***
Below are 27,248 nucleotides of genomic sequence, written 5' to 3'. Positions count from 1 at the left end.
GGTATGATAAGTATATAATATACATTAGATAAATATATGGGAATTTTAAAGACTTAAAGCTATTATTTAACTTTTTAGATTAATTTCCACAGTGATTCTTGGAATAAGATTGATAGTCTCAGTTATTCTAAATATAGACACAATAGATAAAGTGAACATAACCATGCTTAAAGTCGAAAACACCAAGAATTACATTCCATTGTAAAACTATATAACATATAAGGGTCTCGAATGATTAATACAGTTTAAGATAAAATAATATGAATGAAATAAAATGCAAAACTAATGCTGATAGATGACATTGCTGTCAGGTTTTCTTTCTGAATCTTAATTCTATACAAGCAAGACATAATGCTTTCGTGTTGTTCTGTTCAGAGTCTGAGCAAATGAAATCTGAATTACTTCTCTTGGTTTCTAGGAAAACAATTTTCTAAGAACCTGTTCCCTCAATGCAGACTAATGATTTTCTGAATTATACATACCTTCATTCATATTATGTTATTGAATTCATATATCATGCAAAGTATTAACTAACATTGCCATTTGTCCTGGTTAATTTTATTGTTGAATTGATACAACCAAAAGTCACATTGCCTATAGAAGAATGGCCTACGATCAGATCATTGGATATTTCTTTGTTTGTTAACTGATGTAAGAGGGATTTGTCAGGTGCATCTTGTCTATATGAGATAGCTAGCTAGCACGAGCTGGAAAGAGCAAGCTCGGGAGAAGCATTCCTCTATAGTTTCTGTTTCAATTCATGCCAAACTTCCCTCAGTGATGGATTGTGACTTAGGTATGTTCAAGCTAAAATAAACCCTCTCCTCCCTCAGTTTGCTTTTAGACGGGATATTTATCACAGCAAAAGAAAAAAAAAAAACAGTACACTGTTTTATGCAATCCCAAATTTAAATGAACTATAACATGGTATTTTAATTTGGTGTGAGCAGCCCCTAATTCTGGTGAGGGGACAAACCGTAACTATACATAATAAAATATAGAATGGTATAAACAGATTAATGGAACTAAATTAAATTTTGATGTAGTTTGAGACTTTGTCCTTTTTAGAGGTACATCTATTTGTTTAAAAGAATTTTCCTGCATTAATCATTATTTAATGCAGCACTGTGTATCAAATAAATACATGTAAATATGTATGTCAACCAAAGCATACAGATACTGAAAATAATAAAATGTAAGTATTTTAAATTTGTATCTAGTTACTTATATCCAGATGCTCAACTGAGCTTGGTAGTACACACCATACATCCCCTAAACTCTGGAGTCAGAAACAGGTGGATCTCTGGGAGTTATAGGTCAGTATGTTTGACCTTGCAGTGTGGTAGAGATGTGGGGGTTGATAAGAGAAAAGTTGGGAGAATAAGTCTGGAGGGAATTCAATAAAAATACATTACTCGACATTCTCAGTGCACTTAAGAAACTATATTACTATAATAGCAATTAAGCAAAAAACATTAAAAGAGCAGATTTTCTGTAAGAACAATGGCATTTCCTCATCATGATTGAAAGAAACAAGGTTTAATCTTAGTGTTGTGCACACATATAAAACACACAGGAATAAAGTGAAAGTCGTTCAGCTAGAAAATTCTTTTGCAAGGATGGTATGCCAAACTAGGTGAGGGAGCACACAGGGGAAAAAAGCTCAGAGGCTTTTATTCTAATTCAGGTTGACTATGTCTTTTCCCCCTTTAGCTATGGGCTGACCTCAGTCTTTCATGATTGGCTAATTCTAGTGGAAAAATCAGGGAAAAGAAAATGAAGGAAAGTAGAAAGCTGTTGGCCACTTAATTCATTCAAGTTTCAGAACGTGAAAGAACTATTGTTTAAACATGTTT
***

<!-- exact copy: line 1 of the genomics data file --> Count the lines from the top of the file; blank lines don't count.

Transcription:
Below are 27,248 nucleotides of genomic sequence, written 5' to 3'. Positions count from 1 at the left end.